HC Deb 14 May 1878 vol 239 cc1936-59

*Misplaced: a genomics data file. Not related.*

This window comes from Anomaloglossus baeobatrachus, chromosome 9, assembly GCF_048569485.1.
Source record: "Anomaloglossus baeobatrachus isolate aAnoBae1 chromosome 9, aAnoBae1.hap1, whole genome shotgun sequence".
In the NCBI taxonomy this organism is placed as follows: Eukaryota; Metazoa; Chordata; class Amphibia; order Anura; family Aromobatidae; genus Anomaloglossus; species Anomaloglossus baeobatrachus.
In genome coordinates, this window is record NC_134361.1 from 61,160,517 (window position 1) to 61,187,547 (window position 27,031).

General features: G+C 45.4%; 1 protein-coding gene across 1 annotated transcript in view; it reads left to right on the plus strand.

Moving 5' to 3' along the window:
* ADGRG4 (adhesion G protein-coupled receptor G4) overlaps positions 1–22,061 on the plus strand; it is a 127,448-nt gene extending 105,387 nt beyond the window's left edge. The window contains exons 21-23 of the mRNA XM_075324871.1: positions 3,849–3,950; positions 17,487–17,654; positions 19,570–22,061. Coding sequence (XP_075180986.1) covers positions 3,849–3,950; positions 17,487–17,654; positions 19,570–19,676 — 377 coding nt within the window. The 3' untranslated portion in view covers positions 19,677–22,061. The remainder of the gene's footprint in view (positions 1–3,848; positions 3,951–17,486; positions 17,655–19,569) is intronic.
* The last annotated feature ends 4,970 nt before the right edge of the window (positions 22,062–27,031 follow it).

on rising to move for leave to bring in a Bill to establish a Code of Indictable Offences and the Procedure relating thereto, said: I should have preferred bringing on this subject at an earlier hour, but, owing to the state of Public Business, I was afraid that if I did not take advantage of the present opportunity of doing so, I should not easily find another. The Government have for long been fully impressed with the advantages which would accrue from a thorough condensation and simplification of the law. In recent years many Statutes consolidating Acts of Parliament upon various subjects have been prepared and passed; but, up to this time in England, no serious effort has been made to completely codify any branch of the law. Codification has, however, been resorted to in other Dominions of Her Majesty; and notably in India, where, some years ago, a penal code was enacted which has been found of the greatest use, and has given universal satisfaction. The success of this penal code was, to a great extent, due to the labours of a very learned jurist and sound practical lawyer, who was formerly the legal member of the Council of India. I allude to Sir James Stephen—a name well-known to all who take an interest in the law, or in the philosophical literature of the country. When the Indian Penal Code had been passed and brought into operation, Sir James Stephen left India, and returned to England. After his return, he continued to devote himself to the improvement of the law—his favourite study—and, after long and patient labour, he produced a work which has, I believe, been received with approbation by all who have to do with the administration of justice. I mean his Digest of the Criminal Law. When this work appeared, it was drawn to the attention of the Government; and it was—I may say, without using any exaggerated language—hailed with the greatest satisfaction; because it demonstrated the possibility of reducing, at all events, one most complicated branch of the law—I mean the criminal law—into not only a reasonable, but an exceedingly narrow compass, and of rendering it easy of comprehension and perfectly intelligible. The work to which I have alluded is simply a statement of the existing law in a number of well-arranged and lucidly expressed sections, and it would of itself serve, with little alteration, for a code, if the law, as it at present exists, were altogether satisfactory; but such is not the case. That portion of the law with which this work of Sir James Stephen deals needs not only condensation and simplification, but, in many particulars, needs considerable amendment. Immediately the Digest of the Criminal Law was published, it came under the attention of the Lord Chancellor and the Law Officers of the Crown, and it was at once perceived that this work formed an excellent preparation. for the codification of that portion of the law embraced in it; and it was obvious that the publication of the work, and the fact that the learned author of it was willing, nay, most anxious to continue his labours, and to render every assistance in his power in carrying into effect any scheme of codification that might be determined upon, afforded to the Government an excellent opportunity of making a commencement in the codification of the law, of which, they certainly would be unwise not to avail themselves. Codification was recognized as most desirable, but it was clear that the whole law could not be codified at once. A commencement must necessarily be made with some branch or section of the law. It seemed to be more essential to condense, to simplify, to explain, and amend—for codification means condensation, simplification, explanation, and amendment—the criminal law rather than any other branch; because the criminal law is necessarily so largely resorted to, and is, moreover, so largely administered by persons who are not trained lawyers, and who require some plain statement of the law for their guidance. Furthermore, this part of the law seemed more susceptible of codification than any other, and the way to its codification had already been paved by the work to which I have referred. The Government, therefore, speedily came to the resolution to take advantage of the opportunity—I think I may call it the rare opportunity—which presented itself, and boldly to attempt the codification of the criminal law, or, at all events, of a very considerable portion of it. They, accordingly, took Sir James Stephen into their councils, and in the result confided to him the task of preparing the Bill by which they designed to accomplish their object—the Bill which I have now the honour to ask the leave of the House to allow me to introduce. In the preparation of this Bill, Sir James Stephen has, of course, had all the assistance the Government have been able to place at his disposal. He has received, during the course of his labours, suggestions from the Lord Chancellor, the Law Officers, and the eminent draftsmen who usually prepare the Government measures; but it is only right and fair to say that the great bulk of the labour of preparing the code which the Bill contains has fallen upon Sir James. He is, in fact, the originator and the author of the work, and to him, mainly, at all events—if the Bill meets, as I hope it will meet, with acceptance and approval in this House and in the country—the credit of the measure will be justly due. Having made these preliminary observations, I will ask leave to draw the attention of the House a little more particularly to the measure I propose to introduce. This measure is, no doubt, to a great extent, a tentative one, and a measure of this sort must necessarily be so. It is an experiment to a considerable degree, and, being an experiment, it has not been thought right to make it of too ambitious a nature. This code has, accordingly, been confined to a portion of the criminal law—that is to say, that portion which relates to indictable offences. When the Bill is laid before the House, it will be found to contain a statement of the persons who are to be regarded as parties to the commission of such offences; of the circumstances which form excuses or justifications for the commission of acts which would otherwise constitute crimes; a minute and careful definition of the various indictable offences known to our law—or, at all events, of such of them as are ordinarily considered to fall within the category of crimes; a statement of the punishments which may be inflicted on those who commit such offences. And to all this is added a complete code of procedure which is to be adopted for the purpose of bringing those who perpetrate crimes to justice, and of subjecting them to the punishment due to their misdeeds. I daresay, perhaps, hon. Members may ask why the code has been confined to indictable offences, and why it does not include offences punishable on summary conviction? If such a question is asked, I shall answer, in all candour, that the code has been confined to indictable offences, and has not been extended to cases punishable on summary conviction, not because the desirability of codifying the law relating to them is not recognized, but because, if we were to include those offences in the present code, the labour of passing the measure through Parliament would be too vast and overwhelming, and the result would be that our endeavours to make a beginning of codification would probably prove unsuccessful. There is a clear and well-marked dividing line between indictable offences and those punishable upon summary conviction. If we split our subject into two parts, we may be able to grapple with one of them. We propose to grapple with indictable offences; and, if our exertions are not in vain, and we are able to produce and pass into law a measure that meets with the approval of the country on this subject, then we shall not hesitate, on a future occasion, with a bold and confident front and a good heart, to approach Parliament, and submit a scheme for the codification of that part of the criminal law which, at present, in this Bill we do not propose to touch. I have described the measure which I ask leave to introduce as "a code of indictable offences;" but it is necessary that this expression should not be misunderstood, and that its generality-should receive at the outset some qualification. The measure is a code of all such offences as are ordinarily regarded as crimes; but there are instances of indictable offences created by Acts of Parliament upon various subjects, as sanctions for the special provisions of such Acts, which have not been inserted, because it would not be possible to make them thoroughly intelligible, and to deal with them completely, without re-enacting in extenso in the code the provisions of the Statutes which have created those offences, or rendering it necessary for those who use the code to make constant reference to the Statutes themselves. Now, it is obvious that if the provisions of such Statutes as I have referred to had to be introduced into this Bill, the bulk of the measure would be swollen to an enormous and unwieldy size, which would greatly diminish its value; and, if the reader of the code were under the necessity, in order to understand its provisions, of repeatedly referring to other Acts of Parliament, instead of his perplexity and embarrassment in endeavouring to discover and apply the law being removed or greatly diminished, it would be rather aggravated and increased. Furthermore, there are to be found in some Acts of Parliament enactments which provide that acts which, as a rule, the Statutes treat as constituting summary offences merely, shall, under certain circumstances, be offences of a more serious character, and subject those who commit them to indictment. To render, however, these enactments intelligible, it would be necessary to set forth all the provisions relating, not only to the indictable offences, but also to those punishable on summary conviction. If this were done, we should be departing from the rule we have laid down for our guidance—that is to say, to make this Bill a code of indictable offences, and indictable offences only, and we should be creating, at all events, an appearance of confusion. For this purpose, it has been determined, also, to omit from the Bill the indictable offences to which I have just referred. After the explanation I have just given, hon. Members will see that, although the measure is described as a code of indictable offences, it will not upon investigation be found to include every crime of this nature which may be discovered in the Statute Book; but, as I have said, all offences which are ordinarily considered crimes will be found dealt with in its pages. And I venture to say that if the measure I propose to introduce becomes law, Judges and magistrates engaged in the administration of the criminal law will very rarely be called upon to consult any other Statute or text-book than the code which this measure will contain. Now, the code not only condenses and consolidates the law, but in several respects it alters it. I deem it essential that I should at once explain to the House what the principal alterations are. I will not attempt, on the present occasion, to describe all the amendments; but I will deal with those which are most prominent. The first important alteration is the abolition of the distinction between felony and misdemeanour, and the substitution for those terms of the expression "indictable offences." It does not seem to us to be necessary to keep up the antiquated distinction between felonies and misdemeanours. In old times misdemeanours were not only regarded as offences of a trivial and unimportant character as compared with felonies, which generally involved the penalty of death, but the misdemeanours then known to the law were really comparatively trivial and unimportant. When this was the case, there might be some semblance of reason for the law providing that different consequences should be entailed by one species of crimes from those which flowed from another. In later times, however, it cannot be said that the misdemeanours which are to be found in our Statute Books, in respect of which punishment is inflicted on those committing them, are either trivial or unimportant. Some of the most serious offences known to the law, and punished with great severity, are misdemeanours; and, in order that I may illustrate it, I will draw the attention of the House to a few examples. Perjury, which sometimes involves a culpability almost as great as that of murder, as in the case of a man who falsely swears that another man has committed some crime for which he may be capitally punished; conspiracy to murder, misappropriation by agents, obtaining money by false pretences, and several other crimes of the same character, are instances. These are certainly crimes as aggravated and pernicious in character as many felonies—for example, embezzlement, theft, bigamy, larceny by bailees, and so on. I do not say that there is no distinction, between the sets of crimes I have enumerated; but I do not see why you should treat one class as a misdemeanour and another as a felony. Therefore, I submit that as grounds exist at the present time for making distinctions between misdemeanours and felonies, on account of the minor character of the former, and, as most of the distinctions which formerly did exist between the two classes of crimes—for example, forfeiture was incurred in felony and not in misdemeanour—have been swept away by legislation, there appears to be no sufficient reason why any of the differences which still remain should be preserved. Accordingly, it has been determined to put an end to them by the present measure, and this determination will be found to have been, carried out. The removal of the distinction between felonies and misdemeanours is important, if, for no other reason, because it enables us early to adopt a uniform system of procedure, as I shall endeavour somewhat more fully to point out when I come to that portion of the measure which deals with procedure. The next alteration in the law which the code effects relates to the persons by whom crimes are committed. At present, in felonies, those who incite and persuade to the commission of crimes are called accessories before the fact, and, in some respects, are treated somewhat differently from those who actually take part in the perpetration of the offence. In treason, however, there are no accessories, nor are there in misdemeanours, and the law gives this strange reason for the exception— That there are no accessories in treason, because the crime is too serious; and none in misdemeanour, because misdemeanours are supposed to be of too little importance for refinements. The whole doctrine as to accessories before the fact is, no doubt, a refinement, and those who have prepared this Bill consider that subtleties and refinements in criminal law are very objectionable, and we wish to abolish this one; and, therefore, we propose to call those who incite others to crime and those who absolutely commit crimes by the same ugly names, and to treat them exactly alike. Another important alteration which is worked by the code has relation to punishments. We desire that the punishment in all cases should be made proportionate to the guilt of the offender, and should be fixed upon some reasonable and intelligible principle. There used to be, formerly, a great number of enactments which provided that for certain offences persons should be sentenced to not more than a given, that is to say, a maximum punishment, and to not less than a given, that is to say, a minimum punishment. Minimum punishments were a great evil, and I am happy to say that these punishments have been to a very considerable extent set aside by recent legislation; and now a very large discretion is confided to Judges, and they are enabled, upon their view of the circumstances, to mitigate the punishment almost to any extent. I think that is right. Still, although great service has been effected by the sweeping away of minimum, punishments, our Statute Book remains disgraced by an enormous variety of maximum punishments, fixed apparently without any particular regard to the gravity of the offences in respect to which they are imposed as compared with others. For example, threats to murder, conspiracies to murder, administering poison with intent to harm, are punishable with a maximum punishment of 10 years' penal servitude; while throwing explosives at a ship or house, stealing an heiress, maiming cattle, cutting hop binds, are offences punishable by a maximum punishment of 14 years' penal servitude. Is there, however, any reason or sense in this distinction? I submit there is not, and that all these crimes ought to subject those who commit them to the same maximum punishment. I have only specified a few instances, as illustrations, to make my meaning clear. It would be very easy to pick out numbers of other examples, which would equally demonstrate the uneven and unequal character of maximum punishments at present appropriated to various crimes. Now, the variety of maximum punishments is an evil, because it produces embarrassment and confusion and uncertainty, and an appearance of injustice, if not injustice itself. Moreover, it necessitates a vast increase in the bulk of the enactments by which offences have to be provided for. The number, then, or, I should rather say, the variety of maximum punishments has, therefore, been greatly diminished; and, by this diminution, the framers of the criminal code have been enabled to effect what, I think, hon. Members, when their attention is called to it, will consider an extraordinary amount of condensation. It has been thought right, also, in the case of stealing and other frauds provided for by the code, under the head of theft, in apportioning the maximum punishments, not only to have regard to the nature of the thing stolen or obtained, the position of the person committing the offence, the place where the crime is committed, and the manner of committing such crime, but also to the value of the property obtained by the offender. I think the House will agree that this is only reasonable. Why should a man, who ruins hundreds by opening a fictitious bank, or floating a company to work a sham mine, be liable only to the maximum punishment which may be inflicted on a poor, hungry wretch, who steals a loaf. Again, the opportunity has been seized for placing the law with respect to cumulative punishments upon a more satisfactory basis than that upon which it at present stands. At present, if a man has committed several offences, he may be punished for each with the amount of punishment appropriated to it, such punishment to begin when the previous sentence has expired. The effect of this is that a man may sometimes be sentenced to four, six, eight, or 10 years' imprisonment with hard labour—sentences which those who are acquainted with prison discipline will tell you are almost greater than human nature can endure. Provision is made in the code to prevent the possibility of any such sentences being for the future imposed. The next amendment in the code to which I will call attention—and I think I shall be considered justified in calling it an amendment—is the omission from the definitions of offences comprised in it of all mention of malice, of all use of that word, or any of its derivatives. This omission has been decided on, because the legal and popular senses of malice are irreconcilably different, and all the efforts of Judges are frequently unavailing to make juries understand and appreciate this difference. The legal meaning of this word "malice" may be said to be "wilful illegality of conduct;" but it is obvious that illegality of conduct may be the result of motives which are almost praiseworthy. It may be the result of anger, perhaps well grounded, of just indignation, or even of pity. If the illegality of conduct complained of is the result of those motives, the jury cannot understand the explanation given; because the popular notion of malice is "ill-will towards some particular person or persons, and ill-will which it is immoral to feel." In the lay mind the idea of malice is excluded if the ill-will is such as circumstances may not only reasonably engender but morally justify. This word "malice" is largely used in our existing criminal law; but it is a word which is full of danger, and the source of infinite confusion and difficulty. It has been deemed right to avoid its use altogether in the code, and, where necessary, to substitute for it words which convey the full legal explanation which the Court would have put upon the word malice, had it been employed. That is a great simplification, and will be found of great use in the administration of the law. I now come to some alterations of considerable moment in Part V. of the code—that is, that part which relates to offences against the person. Under this head is to be found homicide, which, of course, includes murder. With regard to murder, we have ventured to make two radical changes in the law. First, we have abolished what I will call constructive murders—such as homicides, which are declared to be murders by reason of the existence, not of actual malice in the mind of the offender, but malice which is presumed by the law; second, we have endeavoured to place the doctrine of provocation upon a simpler and more intelligible footing. In order that I may make myself clear on these points, let me explain what I mean by constructive murder. I use this expression, which I acknowledge is inaccurate, for the sake of brevity. At present, if a man is engaged in committing a felony, and he kills anyone, he is guilty of murder, although the killing might be accidental, and the offender may not have had the intention of inflicting even the slightest harm. For example, if a man endeavouring to break into a house were to push open a shutter, and the bar which had served as its fastening were to fall on the head of some person inside and kill him, the burglar would be guilty of murder. Again, to use a common illustration, if a man were to shoot at a barndoor fowl, intending to steal the body, and should accidentally hit some one hard by and kill him, the intended fowl-stealer would be guilty of murder. So, according to the present law, if a man resisting an officer of justice in the execution of his duty occasions his death by tripping him up and causing him to fall on his head on the curbstone, he will have committed murder. Now, I think the House will agree with me that such acts as I have described do not fall within the category of murders, and, though known as murders, they are merely murders by construction of law. It seems to me that murder by construction of law is a disgrace to the juridical system of the country, and should no longer be retained. A man who was found endeavouring to break into a house should be tried for the crime he intended to commit. So the fowl-stealer should be tried for that offence. And a man struggling with a policeman should be charged with resisting the police in the execution of their duty. To call those acts, which were done without the slightest intention to kill, murder, is monstrous. I would maintain that no one should be pronounced guilty of the atrocious crime of murder—a crime which, if it is brought home to a man, subjects him to the appalling punishment of an ignominious death—unless he has deliberately intended to take away life, or to inflict grievous bodily harm, or he has deliberately done an act likely in itself to cause death or grievous bodily harm, and has by such act caused death, having at the time a stolid indifference whether such result would follow the commission of his act or not. In the instance I have alluded to, of a man doing an act with the intention of killing or causing grievous bodily harm, and thereby destroying a fellow-creature, I think all will agree that he ought to be convicted of murder; and I think most hon. Members will also admit that the man who takes away life by an act likely to cause death or grievous bodily harm—for example, by exploding a barrel of gunpowder underneath a crowded room, utterly regardless of what the consequences of his act may be—should also be treated as having perpetrated this heinous crime; but I submit, with confidence, that no acts which in atrocity fall short of these should be considered murder. Accordingly, the code sweeps away all constructive murders, and pronounces the man to be alone guilty of this terrible crime who causes death by such acts as I have described, involving the intention or the utter indifference to results which I have indicated. The second material alteration in the law of murder is upon the subject of provocation. As the law stands, and as I submit it ought to stand, if a man slays another under circumstances of great provocation, the crime is reduced from murder to manslaughter. The provocation does not entirely excuse the act, but it takes away from it the element of malignity. The question, however, arises, what are the circumstances which amount to provocation? The rules of the existing law on this subject are not as perspicuous and as reasonable as they might be. At present, it is, at all events, doubtful whether, with one or two exceptions, any insults, however gross and shameful, if not accompanied by violence or the threat of violence, will amount to provocation, although a mere slap in the face might. It is proposed to make the doctrine of provocation more certain and more in accordance with reason, by enacting that— Any wrongful act or omission of such, a nature as to be sufficient to deprive an ordinary person aggrieved thereby of the power of self-control shall be provocation. If there is such an act as a jury will consider sufficient to deprive a man against whom the act is committed of the power of self-control, that shall be considered a sufficient provocation. In addition to the two alterations in the law relating to homicide which I have mentioned, there are two other changes which have been introduced into the code, and to which I think I ought to revert. In the first place, it is provided that if a woman kills her child—born alive—by an injury inflicted during the birth of the child, or immediately afterwards, but at a time when, owing to distress of mind and agony of body, she is in such a state as not to have complete self-control, although her condition may not amount to a state of insanity, it shall be open to the jury to find against her a verdict of manslaughter, instead of the more dreadful verdict of murder. Practically, this provision will not diminish the severity of the law, but will materially aid in bringing offenders to justice. It is well known that the law is, in fact, unable to secure the punishment of such offences as I have alluded to, for a jury will not convict the offenders. I do not say they are wrong, but the consequence is that this class of crime either escapes punishment altogether, or is put in the same category as concealment of birth, and is visited with a punishment of very inadequate severity. It seems only reasonable that this Assembly of men, who, when legislating for men, are often willing to show great indulgence for human weakness, should view with merciful consideration the condition of poor fallen women, and provide that the act of a woman who consigns to death a creature that can scarcely be said to have lived, in a moment of nervous excitement, perhaps burning shame and intense mental and bodily anguish, shall not necessarily be regarded as the awful crime of murder. I own the provision of the code to which I have just alluded may be open to the objection of not being thoroughly logical; but if it is our lot to be obliged to choose between mercy and logic, let us not hesitate to give our votes in favour of the former. Again, under the present law, it is no offence to cause the death of an infant—I must use this word for want of one more expressive—that has not been thoroughly born alive—that is, in whose system a complete and separate circulation has not been set up, because such child is not by the law considered as a human being. The result of this doctrine is, that if, during the course of birth, the mother or nurse, or any bye-stander deliberately inflicts a wound or other injury upon the child which is being born, and which prevents its being born alive into the world, although such injury is inflicted with the most wicked and evil intention and motive it is possible to conceive, not only has no murder been committed, but no offence whatsoever punishable under the law by even the mildest sentence. I believe such a state of the law is discreditable and mischievous. The code provides a remedy, and enacts that such injury which would, had it been inflicted on a child completely born alive, have been murder, shall not be murder in deed, but still a most serious offence, and render the perpetrator liable to the maximum punishment of penal servitude for life. I now come to Part VI. of the Code—the part which relates to offences against the rights of property. Under this head falls the law of larceny, or theft. I think it will be found that the code, if it does not work any thorough and radical change in the existing law of larceny, and offences cognate to larceny, nevertheless places such law upon a basis supported by intelligible principles, systematizes and simplifies it, and makes it very easy to comprehend. This branch of the criminal law is at present in a state of most bewildering confusion. It abounds in distinctions without real differences, and in refinements and subtleties which I consider a reproach even to a system of judicature established in a barbarous age, and which lead to nothing but uncertainty and embarrassment, and the frustration of justice. We do away with all subtleties, and deal with all the cases to be found in books. Let me explain. The existing law of larceny consists—(1.) Of rules of the common law which, as applied to present times, are irrational rules. (2.) Of exceptions to those irrational rules, and of further exceptions founded upon these exceptions. (3.) With regard to the punishments imposed for these offences, of many cruel enactments which still exist, and of vestiges and modifications of many more exceedingly cruel and monstrous enactments which have been swept away. By the common law, many things were not the subject of larceny—namely, a great number of animals, all choses in action, and therefore a variety of documents, land, and things growing out of the land or appertaining to it. Then, again, by the common law, to constitute larceny or theft, it was necessary that there should be a wrongful taking—something, in fact, in the nature of a trespass. With respect to punishment by the common law, larceny, as a rule, was a capital offence; but the offender was entitled to the benefit of clergy. It may be that these provisions of the common law were appropriate to the state of society several centuries ago; but it is obvious that they have long ceased to be applicable to the condition of the country in modern times. Unfortunately, instead of removing these rules altogether, and replacing them by others of a more rational character, the course the Legislature has pursued hitherto has been to engraft exceptions upon them, and, when necessity seemed to dictate, exceptions upon exceptions, until at length a state of confusion has arisen scarcely paralleled in the history of chaos. In the first place, numbers of exceptional enactments have rendered various kinds of property the subject-matter of larceny which were not so at common law. Again, the rule that there must be a taking amounting to a trespass has been set aside in effect, sometimes by legal fictions which have been invented for the purpose, and sometimes by positive enactments, in cases where legal fictions were inapplicable. Then, as to the punishment inflicted for theft, the common law, which made it a clergy-able crime, was at one time deemed too lenient, and Statutes were passed subjecting the offender in almost every case of stealing to the penalty of death; but, after a time, this terrible severity produced a recoil in the feelings of mankind, and various fresh Statutes were passed mitigating the punishment in cases of theft and fraud, but mitigating it inadequately, and upon no definite and intelligible principle. I think I have said enough to show that, owing to the causes I have mentioned, the law of larceny has been brought into a state of deplorable entanglement, which is certainly anything but creditable to the judicial system of a civilized community. The whole subject is dealt with in a thoroughly effectual manner in a few sections of the 6th chapter of the code. The irrational common law rules have been swept aside—every species of determinate property, subject to certain necessary conditions, is declared to be the subject of larceny; all exceptions and fictions have been got rid of, and it is, in substance, declared that the man shall be guilty of theft who either takes with intent to steal property which is in the possession of another, or with the like intent appropriates to his own use property of another in his own possession, or with the like intent obtains property belonging to another by means of false pretences. With regard to the distinction between stealing and false pretences, by no possibility can any good result from its retention, for both are equally pernicious and criminal acts. In addition to these improvements in the law of larceny, in chapter 6 will be found some alterations with regard to forgery. Under the present law, forgery is dealt with partly by Statute and partly by the common law; various Statutes render the forgery of a great number of specified documents felony punishable with great severity, and the forgery of other documents not enumerated in these Statutes is left to the common law, which declares the act to be a misdemeanour, punishable by fine and imprisonment. It is impossible to read the list of documents the forgery of which is made a heinous offence by the existing Statute, without perceiving how exceedingly incomplete it is, and we cannot help, when contemplating the present law, being struck with the clumsy and unsystematic character of the arrangement which punishes the forgery of a number of instruments specifically with penal servitude, and leaves to an unwritten law of extreme generality and vagueness to punish the forgery of other documents by fine and imprisonment. For example, how strange it must appear that a man who forges a receipt which makes it appear that he has paid 5s. more than he really has paid is to be subjected to penal servitude for life, while the man who alters a contract so as to defraud another of, it may be, thousands of pounds, is only to be guilty of misdemeanour, and to be punished simply by fine and imprisonment. Sir, the law of forgery is, by this code, placed upon a sounder footing by alterations which I will not now occupy time by describing; but which will, I think, not fail to be appreciated when they come to be discussed. And now I have mentioned the salient changes in the law with reference to indictable offences effected by the measure which I propose to introduce; but these alterations—I will at once boldly call them amendments of the law—are a small part of the benefit which will be produced by this Bill. In addition to amending the law, the code will, if passed, in a most remarkable manner curtail, condense, and simplify it. The essence of dozens of volumes of textbooks, of numbers of Acts of Parliament, of piles of reported cases, will be found in this Bill, which is certainly not more lengthy than several Consolidation Acts which have been passed in recent Sessions. I now wish to say a few words upon the second branch of this Statute—that which relates to procedure. Now, Sir, to commence with, I must state that henceforth there is to be but one course of procedure in all cases. This is not so now, for indictable offences are, as I have said, divided into two classes—felonies and misdemeanours—and a different method of procedure in many respects is resorted to in the case of a man accused of the one kind of crime from that which is adopted with regard to a man accused of the other. For example, the law as to arrest is different in felonies and misdemeanours. So with respect to bail, to challenges, to allowing juries to separate, to joining charges in indictments, and many other matters. For the future, however, these distinctions are to be abolished. There is to be no exceptional or varying procedure; in all instances the course to be pursued is chalked out; in all instances it is the same. That part of the Bill which I desire to bring to the attention of the House, which relates to the question of procedure, not only declares that the procedure to be adopted in this country for the purpose of bringing to justice those who commit indictable offences, shall be the same in all cases; but it goes on to state what that procedure is to be. Every step which has to be taken, from the laying of the information that a crime has been committed down to the punishment of the offender after conviction has taken place, is in this portion of the measure minutely, but tersely and clearly described. Any Judge or magistrate, when he has to consider what course ought to be pursued at any particular stage of the proceedings, will not be under the necessity of trying to discover the law in a number of complicated, verbose, and perplexing enactments, or almost equally perplexing text books; but he will have it all before him, clearly stated in a few short sections of the code, which, if he will read it with intelligence, it will be almost impossible for him to make any mistake. The greater part of the procedure thus described is old. It is the procedure prescribed by the law as it at present stands, and the only merit I claim for the measure I advocate in respect to this old procedure is, that the law is now, for the first time, drawn completely from its various hiding places and laid bare to the public view. It is condensed and simplified, and rendered so plain that it may be said that those who run may read. I say this is the only merit of this part of the work; but this merit is surely one of great magnitude. But although, in the main, the procedure which is described and prescribed in the code is old, still some changes of great importance have been made—changes which have long been demanded, and which, I think, will be highly approved. In the first place, provision is made for doing away altogether with all the subtleties, refinements, and difficulties which formerly arose from the law of venue. Under this code, it will no longer be endured that if a man is proved to have committed a robbery, but it turns out that the crime was perpetrated in county B instead of county A, that, therefore, the prosecution shall fail, and the trial prove abortive. This simple change will at once render useless whole chapters of so-called learning, which, I fear, has benefited no one except the scoundrels. Again, provision is made that if a man proceeds against another by indictment in the first instance, instead of bringing him before a magistrate, the most timely and ample notice shall be given to the accused of the nature of the charge which is made against him, and of the evidence by which that charge is intended to be supported. Up to this time, when an indictment has been, in the first instance, preferred, the accused has only been able to obtain information of the accusation, and the evidence to be adduced in support of it as a matter of favour. Now, he is to be entitled to it as an absolute and undoubted right. There is also a provision made by the Bill enabling the Court to change, if necessary, the place of trial, and to direct, under certain circumstances, and in suitable cases, that the proceedings shall be conducted after the model of civil, instead of criminal, proceedings. The House will at once perceive the importance of such a power. In many cases, the criminal law is set in motion to enforce private civil rights much more than to punish public wrongs. Take the case of indictments for nuisances, for stopping up highways, for impeding navigation, for libel, and so on. In a sense, all these are public wrongs for which criminal proceedings may be instituted; but, in another sense, they are the invasions of private civil rights, and it is only reasonable that the proceedings in respect of them should be conducted in the same manner as in ordinary civil actions. The effect will be that the accused will be able in a criminal proceeding, directed to be tried as a civil case, to give evidence in his own behalf, and the Court will have power to make all necessary orders with regard to costs. As to the accused giving evidence in ordinary cases when the proceedings are not ordered to be conducted after the model of proceedings in civil cases, we have inserted a provision to the effect that any man put upon his trial may make a statement if he choose to do so, and if he does make a statement, he is to be subjected to cross-examination upon it. For obvious reasons, however, we do not provide that a prisoner shall be permitted to give evidence on his own behalf under the sanction of an oath. I pass over some minor changes, and I now pause for a moment to point out that the Bill, in a remarkable manner, simplifies and places upon a reasonable and satisfactory footing proceedings in error. I shall abstain from any endeavour to describe proceedings in error, for it would be impossible for me to explain them in a manner to make myself intelligible to hon. Members who are not lawyers, and even the lawyers would, I believe, if they could only bring themselves to be perfectly honest, admit that the subject is almost a sealed book. It is to be a sealed book no longer, but a book translated, abbreviated, revised, and amended by this Bill. There is a provision on a subject cognate to error to which I wish especially to draw attention. At present, as is well known, though a convicted person may get his conviction reversed on the ground of error in law, he has, in the great majority of cases, no remedy for mistake, in fact; the jury may take an unduly adverse view of the evidence; they may consider circumstances which are really consistent with innocence strongly indicative of guilt; and they may, and perhaps not unfrequently—sometimes even in accordance with the view expressed by the presiding Judge—come to a wrong verdict. Humanum est errare is an aphorism applicable to the verdicts of juries in criminal cases as well as to any of the ordinary transactions of life. It is, indeed, startling to consider that at present, whereas a man who has been mulcted in £25 damages in a civil action can obtain a new trial, if the verdict was against the weight of evidence, a man who is convicted of murder by an erroneous verdict, and, consequently, condemned to death, has no such remedy. He can appeal to the clemency of the Crown, and the Home Secretary, whose office it is to advise the Crown, does his best to investigate the matter and to discover the error, if error there be; but he has not the proper means of so doing, for he cannot sift the evidence as it can be sifted in a public Court; and even if he takes a view favourable to the condemned, the remission of the sentence, even if complete, which he advises Her Majesty to make, does not wipe out the stain of conviction, and the degradation—lifelong degradation—which is entailed thereby. I hardly know of a greater reproach to which our system is open than this peremptory and absolute denial of a new trial to persons convicted of crime. Of course, the danger is that if the law is altered, every man who is convicted will move the Court for a fresh investigation; but I do not think this would be the case in practice. However, the Bill avoids the possibility of such a course being pursued, for though it allows an application for a new trial, it does so only under certain conditions, the observance of which will render it impossible that an improper or mischievous use should be made of the provision. In addition to giving the right, with such leave as is prescribed by the Bill, to move the Court of Appeal for a new trial, it is provided that the Court of Appeal in criminal cases, whose decision is at present final, may, if they think proper, allow an appeal from their decision to the House of Lords. Such a provision would seldom require to be acted upon; but in some cases the want of such an enactment has been severely felt, and I may be pardoned if, as an illustration of what I say, I point to the Franconia case, which, upon a point of the most serious and vital national importance, was decided in a Court of 13, by a majority of one. Surely, in such a case as this, it would have been most satisfactory if the opinion of the highest tribunal in the land could have been obtained. I might mention many other improvements in the law which the Bill I desire to introduce effects; but I will abstain from alluding to more than one. This last amendment which I shall mention is, to my mind, one of enormous advantage. It is the simplification of criminal pleading. There is, at present, so much technicality in the law, so much refinement and subtlety, so many pitfalls and quicksands, which can only be avoided by the most excessive caution and astuteness, that the greatest difficulty is experienced in framing indictments for offences which are at all out of the beaten track. I would challenge the experience of every lawyer and member of Quarter Sessions in the House in support of my assertion, that at present indictments drawn by the most reliable and experienced lawyers run to a length and assume a complication completely monstrous. An indictment of 50, 60, or 100 counts, contained in a roll of parchment almost as long as this House, is by no means rare. Indeed, if the archives of the Courts were searched, scores of such indictments would be found deposited there every year. Now what is the use of all this particularity? It is necessary now to prevent the possibility of offenders escaping justice; but is there any need that it should be necessary? If these indictments were of any assistance in conveying information to the accused or to the Court, there might be a plea for their retention; but they are not; instead of being any assistance, they are a positive embarrassment; for, in order to be understood, they must be puzzled over with the same intensity of thought which a man brings to bear upon a quadratic equation, or some problem in mathematics even more perplexing still. Our system of pleading in criminal cases is ridiculous in the extreme; but it is worse than ridiculous—it is grievously mischievous, and essentially unjust to the accused. The Bill makes, if I may be forgiven for using an inelegant expression, a clean sweep of all this rubbish, and substitutes for it simpler indictments which will convey all that is necessary to the mind of the Court and the mind of the jury. For technicality it gives simplicity; for verbosity, terseness; and I hope hon. Members will find, for darkness, light. I thank the House for their patience, which I feel conscious I have severely tried by a speech of intolerable length, and I ask leave to introduce the Bill which establishes the Criminal Code.